For me, I am actually ending the year five pounds lighter, which would feel like failure in any other year where 12 months ago my risk profile was scary and a little more urgent considering I'm not getting younger. But the reality is that this year, with the stress of the pandemic, a work transition and serious parenting challenges, maintaining the status quo is a win considering my history of eating my feelings.
At the end of the previous year, my doctor (who Orlando Health let go of, in a pandemic, without notifying me) had all of the predictable advice: I had to get my cholesterol and blood pressure down, both just a little higher than normal. Weight loss would help with both. He suggested that I try intermittent fasting, which means no eating between 7 p.m. and 11 a.m. I was super consistent about that at first, which is why I lost those five pounds pretty early. It also helped that the job change and working from home meant no more snack closet and chef making meals three times a week. The flip side is that my physical activity basically stopped. It has been mentally difficult to get up and get out most of the year. The thing that probably helped the most is that I finally broke my soda habit by transitioning to flavored soda water. I still get a fountain Coke and a little Sprite now and then, but I've reduced my intake by a significant magnitude.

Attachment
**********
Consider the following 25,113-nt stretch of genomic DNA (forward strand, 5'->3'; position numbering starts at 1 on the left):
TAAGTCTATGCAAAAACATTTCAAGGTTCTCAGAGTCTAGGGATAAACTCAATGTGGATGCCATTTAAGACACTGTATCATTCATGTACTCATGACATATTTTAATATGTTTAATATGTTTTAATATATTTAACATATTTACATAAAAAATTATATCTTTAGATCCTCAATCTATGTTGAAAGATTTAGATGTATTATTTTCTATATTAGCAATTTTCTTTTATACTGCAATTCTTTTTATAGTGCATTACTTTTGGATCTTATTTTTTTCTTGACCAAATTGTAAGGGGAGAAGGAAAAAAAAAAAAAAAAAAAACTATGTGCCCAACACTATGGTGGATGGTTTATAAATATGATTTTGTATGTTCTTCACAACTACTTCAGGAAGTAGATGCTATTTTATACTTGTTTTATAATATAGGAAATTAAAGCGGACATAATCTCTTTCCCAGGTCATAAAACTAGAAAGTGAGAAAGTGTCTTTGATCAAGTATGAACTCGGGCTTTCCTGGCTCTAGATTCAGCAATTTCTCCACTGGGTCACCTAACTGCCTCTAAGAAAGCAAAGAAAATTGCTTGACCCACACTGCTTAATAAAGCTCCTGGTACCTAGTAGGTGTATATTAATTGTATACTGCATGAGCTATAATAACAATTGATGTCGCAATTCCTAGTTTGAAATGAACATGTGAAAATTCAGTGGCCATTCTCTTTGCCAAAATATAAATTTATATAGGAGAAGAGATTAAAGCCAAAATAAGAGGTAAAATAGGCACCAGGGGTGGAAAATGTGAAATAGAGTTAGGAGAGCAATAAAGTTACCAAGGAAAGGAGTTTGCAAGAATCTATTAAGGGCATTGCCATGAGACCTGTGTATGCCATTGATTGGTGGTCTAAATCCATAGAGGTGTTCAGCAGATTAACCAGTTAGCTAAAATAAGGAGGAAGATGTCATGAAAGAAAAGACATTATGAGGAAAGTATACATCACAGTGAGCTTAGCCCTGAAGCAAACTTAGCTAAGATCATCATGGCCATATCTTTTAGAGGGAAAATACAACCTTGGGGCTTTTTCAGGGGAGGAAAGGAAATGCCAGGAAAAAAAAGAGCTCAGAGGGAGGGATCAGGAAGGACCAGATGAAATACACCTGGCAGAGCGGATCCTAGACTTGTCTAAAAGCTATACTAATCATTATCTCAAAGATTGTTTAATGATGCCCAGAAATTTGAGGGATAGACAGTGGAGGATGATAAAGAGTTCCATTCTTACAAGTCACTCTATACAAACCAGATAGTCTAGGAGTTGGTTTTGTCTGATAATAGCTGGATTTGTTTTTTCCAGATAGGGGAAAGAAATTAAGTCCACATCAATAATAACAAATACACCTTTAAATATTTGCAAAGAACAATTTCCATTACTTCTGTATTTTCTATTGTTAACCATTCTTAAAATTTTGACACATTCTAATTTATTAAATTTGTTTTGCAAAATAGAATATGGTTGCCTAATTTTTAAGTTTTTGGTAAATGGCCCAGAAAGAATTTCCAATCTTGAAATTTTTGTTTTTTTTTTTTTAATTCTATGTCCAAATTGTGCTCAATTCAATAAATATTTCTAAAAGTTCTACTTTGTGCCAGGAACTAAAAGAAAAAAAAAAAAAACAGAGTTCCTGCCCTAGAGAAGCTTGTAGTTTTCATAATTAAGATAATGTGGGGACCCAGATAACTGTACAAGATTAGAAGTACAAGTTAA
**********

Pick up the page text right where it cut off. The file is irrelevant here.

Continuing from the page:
I'm not sure where my blood pressure is, because I used to measure that at the grocery store I don't go to anymore. I didn't get a blood panel in the summer because the replacement doctor in the office wasn't doing blood draws in the office anymore. I don't expect any material improvement in those because I haven't done the work. The last time I had 10,000 steps or more was February 19. In late spring and early summer, I was in a weekly rut of pigging out and making cocktails every Friday. Like I said, I'm approaching this all as "could have been worse."
The weird thing is that with all of the social distancing and mask wearing, I don't think any of us were "sick" this year. That's weird. All three of us had some interesting allergies, but no colds or flu.